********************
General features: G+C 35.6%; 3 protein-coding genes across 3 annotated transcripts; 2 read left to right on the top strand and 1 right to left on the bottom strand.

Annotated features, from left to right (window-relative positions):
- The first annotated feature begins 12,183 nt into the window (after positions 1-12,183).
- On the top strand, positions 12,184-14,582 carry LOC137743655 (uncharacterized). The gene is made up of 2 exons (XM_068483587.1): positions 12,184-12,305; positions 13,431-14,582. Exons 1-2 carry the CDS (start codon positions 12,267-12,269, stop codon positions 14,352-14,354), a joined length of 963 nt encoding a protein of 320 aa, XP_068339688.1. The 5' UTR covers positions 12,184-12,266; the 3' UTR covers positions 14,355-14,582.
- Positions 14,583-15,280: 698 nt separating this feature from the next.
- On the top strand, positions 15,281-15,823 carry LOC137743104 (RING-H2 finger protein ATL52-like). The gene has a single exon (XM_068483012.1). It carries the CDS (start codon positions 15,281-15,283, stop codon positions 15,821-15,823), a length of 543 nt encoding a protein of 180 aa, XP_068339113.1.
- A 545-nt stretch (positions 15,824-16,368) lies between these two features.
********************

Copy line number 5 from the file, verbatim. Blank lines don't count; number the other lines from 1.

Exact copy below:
- Positions 14,583-15,280: 698 nt separating this feature from the next.